When we switch between components we have added a fade effect.
It would be nice if we could also fade the card in when the app loads up too.
To do this vue.js provides us with the appear attribute.
We can simply add this attribute inside of the <transition> element.
Also, we take a look at how to override the default transition by adding our own custom class names for appear.
The transitions we have looked at so far have only involved a single element
For example, the “remove image” transition was a single button element.
Also, the text options we faded in and out, although this had many elements nested, there was a form as the main outer element.
We can also transition between 2 separate elements too, common need for this is when used with v-if and v-else.
In the last video, we mentioned adding transitions to a list, such as how we do here with the v-for loop, work a little differently.
For this case, vue provides us with the <transition-group> element.
We also take a look at how this element automatically adds a <span> element, and also how we can change this if required.
If you remember from earlier in the course when we created the guest list app, we set it up so the names added are arranged alphabetically.
When we add in a new name, the rest of the names jump out of place to allow the new name to be inserted.
Rather than these names jumping, this moving of the elements can also be animated using the v-move class.
Congratulations on getting to the end of this section.
I hope you have enjoyed learning all about how we can add transitions and animations to our projects.
Hopefully you can now see, that even just adding some small effects to our apps can really finish them off and make them look and feel a lot nicer for the user.
This is another great feature of the vue.js framework and I hope you have enjoyed this section…
- A willingness to learn new things
- Basic computer knowledge, such as saving, renaming, copying files etc
- You should know basic HTML & CSS
October 17: New Section (Transitions & Animations)
September 17: New videos (Event bus & Adding mixins)
What is Vue.js?
And why should I learn it in the first place?
The core of the framework is very lightweight and fast, and it can be used in projects of any size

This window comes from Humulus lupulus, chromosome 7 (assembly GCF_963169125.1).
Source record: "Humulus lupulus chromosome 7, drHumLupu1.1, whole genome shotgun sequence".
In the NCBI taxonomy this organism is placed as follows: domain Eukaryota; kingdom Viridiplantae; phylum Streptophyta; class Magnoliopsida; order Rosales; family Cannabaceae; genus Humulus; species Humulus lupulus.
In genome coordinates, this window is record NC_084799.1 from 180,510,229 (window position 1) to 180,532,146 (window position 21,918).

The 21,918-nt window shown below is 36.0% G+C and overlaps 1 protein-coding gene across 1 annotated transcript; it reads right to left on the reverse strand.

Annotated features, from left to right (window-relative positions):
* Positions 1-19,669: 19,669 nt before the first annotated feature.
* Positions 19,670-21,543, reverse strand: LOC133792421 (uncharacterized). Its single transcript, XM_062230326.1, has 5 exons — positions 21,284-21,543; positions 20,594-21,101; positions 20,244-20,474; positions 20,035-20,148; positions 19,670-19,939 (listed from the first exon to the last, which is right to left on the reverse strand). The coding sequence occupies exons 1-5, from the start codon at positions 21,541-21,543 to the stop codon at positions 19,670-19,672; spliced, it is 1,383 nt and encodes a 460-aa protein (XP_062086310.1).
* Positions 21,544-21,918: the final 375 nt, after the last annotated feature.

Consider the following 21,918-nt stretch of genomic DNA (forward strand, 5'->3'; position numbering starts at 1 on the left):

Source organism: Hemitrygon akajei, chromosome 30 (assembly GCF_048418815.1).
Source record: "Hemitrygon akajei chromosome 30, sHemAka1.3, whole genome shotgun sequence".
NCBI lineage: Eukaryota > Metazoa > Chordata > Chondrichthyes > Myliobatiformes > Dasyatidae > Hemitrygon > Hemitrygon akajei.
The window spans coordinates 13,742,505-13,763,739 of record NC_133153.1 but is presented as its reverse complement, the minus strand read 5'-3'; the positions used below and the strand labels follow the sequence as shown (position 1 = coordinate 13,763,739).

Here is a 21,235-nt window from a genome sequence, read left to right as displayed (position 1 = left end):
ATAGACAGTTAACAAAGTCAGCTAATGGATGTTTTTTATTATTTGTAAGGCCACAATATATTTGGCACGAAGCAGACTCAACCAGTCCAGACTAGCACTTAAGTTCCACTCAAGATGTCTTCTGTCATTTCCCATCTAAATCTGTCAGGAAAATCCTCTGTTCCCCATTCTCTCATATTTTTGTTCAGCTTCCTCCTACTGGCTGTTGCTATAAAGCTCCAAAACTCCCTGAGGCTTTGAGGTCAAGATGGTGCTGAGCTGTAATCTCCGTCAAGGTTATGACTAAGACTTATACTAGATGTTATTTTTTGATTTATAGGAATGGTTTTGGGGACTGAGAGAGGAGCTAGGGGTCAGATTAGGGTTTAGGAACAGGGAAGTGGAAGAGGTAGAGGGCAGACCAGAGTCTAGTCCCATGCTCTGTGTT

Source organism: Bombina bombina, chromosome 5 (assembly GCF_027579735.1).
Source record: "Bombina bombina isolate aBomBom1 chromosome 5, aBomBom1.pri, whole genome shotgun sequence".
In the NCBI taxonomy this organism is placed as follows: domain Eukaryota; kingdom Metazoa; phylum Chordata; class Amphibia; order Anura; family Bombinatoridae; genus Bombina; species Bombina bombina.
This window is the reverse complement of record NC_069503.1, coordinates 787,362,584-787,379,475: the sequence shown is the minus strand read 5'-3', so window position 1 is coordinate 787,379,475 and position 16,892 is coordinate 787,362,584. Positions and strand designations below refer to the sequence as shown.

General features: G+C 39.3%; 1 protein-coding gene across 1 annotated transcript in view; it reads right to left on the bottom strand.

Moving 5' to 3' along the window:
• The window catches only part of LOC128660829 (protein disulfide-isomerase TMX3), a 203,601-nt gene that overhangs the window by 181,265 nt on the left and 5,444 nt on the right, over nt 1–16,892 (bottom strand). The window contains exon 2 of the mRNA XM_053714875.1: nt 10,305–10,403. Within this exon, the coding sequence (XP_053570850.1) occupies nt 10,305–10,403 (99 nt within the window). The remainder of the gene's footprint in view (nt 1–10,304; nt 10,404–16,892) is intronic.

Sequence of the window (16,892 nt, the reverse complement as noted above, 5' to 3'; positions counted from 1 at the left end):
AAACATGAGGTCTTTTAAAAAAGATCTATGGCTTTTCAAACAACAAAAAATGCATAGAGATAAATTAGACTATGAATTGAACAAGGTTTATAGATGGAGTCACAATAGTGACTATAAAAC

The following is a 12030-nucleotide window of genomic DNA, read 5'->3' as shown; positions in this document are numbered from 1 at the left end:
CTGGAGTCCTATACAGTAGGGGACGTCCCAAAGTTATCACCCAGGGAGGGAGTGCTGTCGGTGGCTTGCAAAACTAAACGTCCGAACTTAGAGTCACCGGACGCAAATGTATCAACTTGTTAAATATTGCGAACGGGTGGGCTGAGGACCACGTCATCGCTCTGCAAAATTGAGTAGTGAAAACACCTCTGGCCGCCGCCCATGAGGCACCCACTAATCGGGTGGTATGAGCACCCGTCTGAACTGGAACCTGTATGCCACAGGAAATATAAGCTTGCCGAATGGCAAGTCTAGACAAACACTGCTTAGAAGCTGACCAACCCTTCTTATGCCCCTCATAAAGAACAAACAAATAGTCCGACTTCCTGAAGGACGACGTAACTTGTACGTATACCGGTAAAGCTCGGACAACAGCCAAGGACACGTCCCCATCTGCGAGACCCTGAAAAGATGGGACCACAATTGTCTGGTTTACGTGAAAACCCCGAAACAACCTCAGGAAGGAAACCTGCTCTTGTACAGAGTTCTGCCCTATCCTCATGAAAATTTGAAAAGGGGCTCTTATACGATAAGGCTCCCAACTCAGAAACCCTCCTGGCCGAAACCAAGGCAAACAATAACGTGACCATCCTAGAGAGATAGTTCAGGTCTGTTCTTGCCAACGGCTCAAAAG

From easily dropping it into an existing website or application to just control a part of it such as adding new components,
Right through to medium or large single page applications
Considering the lightweight size of the vue.js core, it is still packed full of features which you will learn about during this course.
During this course you will build 2 fun, exciting and challenging projects, to apply everything you will learn instantly.
We begin with a guest list app where users can add their name to an event guest list. This is a simple app but will guide you through all of the vue.js essentials such as:
Two way data binding
Templates and the Virtual DOM
List & conditional rendering
Binding attributes & styles
The Vue instance
Instance properties: Data, Computed, Watchers, Methods, Filters etc
Looping & filters
Refs and other instance properties and methods
Plus much more!
You will then build on this knowledge, by building a greeting card application, where the user can create and edit their own custom greeting card. They can add their own text and images to create a personalised card.
This project introduces more concepts such as:
Components (local, global and single file)
The Vue CLI for scaffolding projects with build tools such as Webpack & Babel
Installing Node & NPM
Passing data with $emit
Storing & retrieving images from Firebase
Props and prop validation
Slots and slot scope
Binding to menu options to change fonts & styles
Plus much more!
Join me now and I look forward to having you on board!
- Anybody looking for an enjoyable, yet powerful tool for building both simple and complex web applications